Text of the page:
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Meditation

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Greek Translation of this article

By Stelios Stylianos

Meditation is a word used to identify a variety of different methods, to the point where we often find it difficult to determine what it exactly is.

There is definitely something common among the various teachings that refer to and teach meditation, but somehow, they differ perhaps in its forms. The fact is, however, that they are all spiritual exercises. One of the characteristics of the most well-known meditation teachings – whether visual or verbal – is what we call focusing on a center, as a point of equilibrium of our inner self.

I explain that when we say visual meditation, I mean a fixed point of attention in a photograph, a lit candle, a cross, a lotus, or the sun.

Verbal meditation begins with an invocation, for example the name of God, the ‘Lord mercy me’, or whatever else, that is being repeated. However, there is a difference that we must be aware of between meditation, prayer, mind control, and projection of positive thoughts.

Meditation has three basic stages:

RELAXATION of the body and the mind so that the mind is not dispersed into various irrelevant and disturbing thoughts.

CONCENTRATION on a limited focusing area so that the mind can begin to have the ability to move towards the focusing point it has chosen.

FINAL TRANSCENDENCE of the mind, the thoughts, and every identification to the body and personality, and the conflation into a state of hyper-cognitive unification with the Universal Spirit, God.

Meditadion

The meditation exercise exists in every religion, philosophy and spiritual growth system. It is definitely the mind control training and its guidance towards more positive and spiritual thoughts, as well as its guidance towards concentration/focusing points.

In the orthodox religion, the repetitive phrase, “LORD JESUS CHRIST MERCY ME”, is also used as a meditative focus point in order for one to remain in constant contact with the Christian consciousness and to reach mentally to the final ecstatic unification with God. There are also other phrases of course, according to each religion, which I do not think it necessary to mention.

Meditation is, therefore, every activity that brings the mind to such a level of contact with the inner self, so as to create inner peace and silence. The whole process of meditation reaches its zenith, by overcoming the EGO and is completed in a state of pure awareness/epignosis.

With meditation, we achieve the relaxation of the body and mind and the renewal of our energy flow. We overcome emotional problems and cultivate a calmer and more positive attitude towards life.

We are liberated from dependencies and passions and develop the power of our will. We cultivate self-knowledge, and we can cure ourselves of diseases – mainly psychosomatic.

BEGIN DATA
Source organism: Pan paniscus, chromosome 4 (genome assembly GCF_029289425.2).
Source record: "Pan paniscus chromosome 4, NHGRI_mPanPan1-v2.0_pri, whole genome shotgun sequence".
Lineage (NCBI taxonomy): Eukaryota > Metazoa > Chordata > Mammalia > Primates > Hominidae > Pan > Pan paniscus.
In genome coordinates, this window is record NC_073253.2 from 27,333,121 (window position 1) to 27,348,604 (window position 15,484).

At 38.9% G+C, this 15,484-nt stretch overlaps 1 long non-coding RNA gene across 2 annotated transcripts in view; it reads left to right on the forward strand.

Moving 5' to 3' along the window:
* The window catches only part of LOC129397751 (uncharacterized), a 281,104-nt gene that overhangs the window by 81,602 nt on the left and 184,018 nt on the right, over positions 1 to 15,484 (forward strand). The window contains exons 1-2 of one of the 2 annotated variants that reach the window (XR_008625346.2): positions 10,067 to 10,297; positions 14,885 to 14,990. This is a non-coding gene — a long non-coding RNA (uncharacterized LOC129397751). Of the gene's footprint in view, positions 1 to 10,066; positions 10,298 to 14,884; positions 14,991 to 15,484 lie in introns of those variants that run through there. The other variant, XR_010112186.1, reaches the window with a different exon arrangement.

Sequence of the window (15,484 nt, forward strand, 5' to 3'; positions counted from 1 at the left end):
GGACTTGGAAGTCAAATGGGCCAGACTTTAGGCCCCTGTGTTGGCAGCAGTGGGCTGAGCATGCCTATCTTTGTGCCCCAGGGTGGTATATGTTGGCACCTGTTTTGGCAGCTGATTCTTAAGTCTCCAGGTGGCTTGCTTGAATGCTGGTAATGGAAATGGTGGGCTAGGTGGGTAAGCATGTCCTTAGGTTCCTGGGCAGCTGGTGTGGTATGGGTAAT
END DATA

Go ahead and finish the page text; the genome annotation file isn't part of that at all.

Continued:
Also, meditation helps us to rest our body and is beneficial to the relaxation and refreshing of the heart. My goal is not to teach ways and methods of meditation, but to simply explain what it is about. However, I would like to give only a simple advice to those who are experimenting or practicing it.

The exercise of meditation exists in every religion, philosophy and spiritual growth system.

Breathing during meditation is very important. The number of breaths a person needs when meditating is about 16 per minute that gradually drop in the state of wakefulness to 7 breaths per minute, so be careful because our body needs oxygen.

They say all hours are suitable for meditation. But the stomach should be empty, so I would advise to practice it in the morning, or three hours after eating. Many speak of the body stance of meditation. Some fans of Indian philosophy recommend the lotus stand. I personally recommend the “Pharaoh’s stance” for all us Western people, since the lotus stance requires yoga and practice. The “Pharaoh’s stance” is when you are seated in a chair, and the body forms right angles. The body is straight, the back is resting on the chair, the legs are straight and rest on the ground in right angles and the arms are resting on the legs.

It is true that meditation is a natural process for one to reach inner silence and one should not try to meditate, but should release himself to meditation. During the process of meditation, one should be aware that all meditation experiences are different and he should not make comparisons, but accept any changes that spring from the inner world.

Another thing we need to know is that the success and value of meditation lies in the complete harmony between body, mind and soul. So through meditation we should let our inner silence become a source of creative life, we should identify with the nature of the soul by abandoning attachments, we should assume responsibility for the creation of our reality, and we should also accept the structure of the ego , releasing ourselves from any search for security, outside the soul … Source

 

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